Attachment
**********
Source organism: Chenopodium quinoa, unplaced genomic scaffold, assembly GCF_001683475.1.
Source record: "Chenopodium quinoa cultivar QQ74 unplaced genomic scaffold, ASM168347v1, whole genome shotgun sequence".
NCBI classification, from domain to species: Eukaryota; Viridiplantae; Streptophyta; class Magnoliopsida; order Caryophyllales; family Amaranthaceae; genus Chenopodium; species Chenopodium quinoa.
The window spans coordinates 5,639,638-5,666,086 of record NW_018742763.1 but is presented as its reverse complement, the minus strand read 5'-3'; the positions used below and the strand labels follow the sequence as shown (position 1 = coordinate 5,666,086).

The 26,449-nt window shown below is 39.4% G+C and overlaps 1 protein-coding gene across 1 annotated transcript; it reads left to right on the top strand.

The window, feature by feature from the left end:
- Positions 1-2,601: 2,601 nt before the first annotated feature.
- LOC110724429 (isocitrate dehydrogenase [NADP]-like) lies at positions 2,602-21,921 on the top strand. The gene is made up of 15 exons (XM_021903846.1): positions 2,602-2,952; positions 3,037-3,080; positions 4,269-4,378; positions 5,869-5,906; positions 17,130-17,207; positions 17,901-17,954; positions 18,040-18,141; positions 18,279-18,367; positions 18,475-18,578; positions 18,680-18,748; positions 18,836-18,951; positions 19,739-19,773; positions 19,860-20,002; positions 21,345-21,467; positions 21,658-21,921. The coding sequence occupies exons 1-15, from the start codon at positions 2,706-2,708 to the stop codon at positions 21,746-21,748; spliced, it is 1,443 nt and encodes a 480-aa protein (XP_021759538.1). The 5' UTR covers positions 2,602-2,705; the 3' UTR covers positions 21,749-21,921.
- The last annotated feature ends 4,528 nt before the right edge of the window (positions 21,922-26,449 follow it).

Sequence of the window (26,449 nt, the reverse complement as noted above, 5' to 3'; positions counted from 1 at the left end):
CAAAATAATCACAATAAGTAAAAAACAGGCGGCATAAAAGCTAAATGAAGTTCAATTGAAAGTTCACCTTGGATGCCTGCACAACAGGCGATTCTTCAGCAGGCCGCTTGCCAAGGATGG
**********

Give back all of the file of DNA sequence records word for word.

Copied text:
Source organism: Chenopodium quinoa, unplaced genomic scaffold, assembly GCF_001683475.1.
Source record: "Chenopodium quinoa cultivar QQ74 unplaced genomic scaffold, ASM168347v1, whole genome shotgun sequence".
NCBI classification, from domain to species: Eukaryota; Viridiplantae; Streptophyta; class Magnoliopsida; order Caryophyllales; family Amaranthaceae; genus Chenopodium; species Chenopodium quinoa.
The window spans coordinates 5,639,638-5,666,086 of record NW_018742763.1 but is presented as its reverse complement, the minus strand read 5'-3'; the positions used below and the strand labels follow the sequence as shown (position 1 = coordinate 5,666,086).

The 26,449-nt window shown below is 39.4% G+C and overlaps 1 protein-coding gene across 1 annotated transcript; it reads left to right on the top strand.

The window, feature by feature from the left end:
- Positions 1-2,601: 2,601 nt before the first annotated feature.
- LOC110724429 (isocitrate dehydrogenase [NADP]-like) lies at positions 2,602-21,921 on the top strand. The gene is made up of 15 exons (XM_021903846.1): positions 2,602-2,952; positions 3,037-3,080; positions 4,269-4,378; positions 5,869-5,906; positions 17,130-17,207; positions 17,901-17,954; positions 18,040-18,141; positions 18,279-18,367; positions 18,475-18,578; positions 18,680-18,748; positions 18,836-18,951; positions 19,739-19,773; positions 19,860-20,002; positions 21,345-21,467; positions 21,658-21,921. The coding sequence occupies exons 1-15, from the start codon at positions 2,706-2,708 to the stop codon at positions 21,746-21,748; spliced, it is 1,443 nt and encodes a 480-aa protein (XP_021759538.1). The 5' UTR covers positions 2,602-2,705; the 3' UTR covers positions 21,749-21,921.
- The last annotated feature ends 4,528 nt before the right edge of the window (positions 21,922-26,449 follow it).

Sequence of the window (26,449 nt, the reverse complement as noted above, 5' to 3'; positions counted from 1 at the left end):
CAAAATAATCACAATAAGTAAAAAACAGGCGGCATAAAAGCTAAATGAAGTTCAATTGAAAGTTCACCTTGGATGCCTGCACAACAGGCGATTCTTCAGCAGGCCGCTTGCCAAGGATGG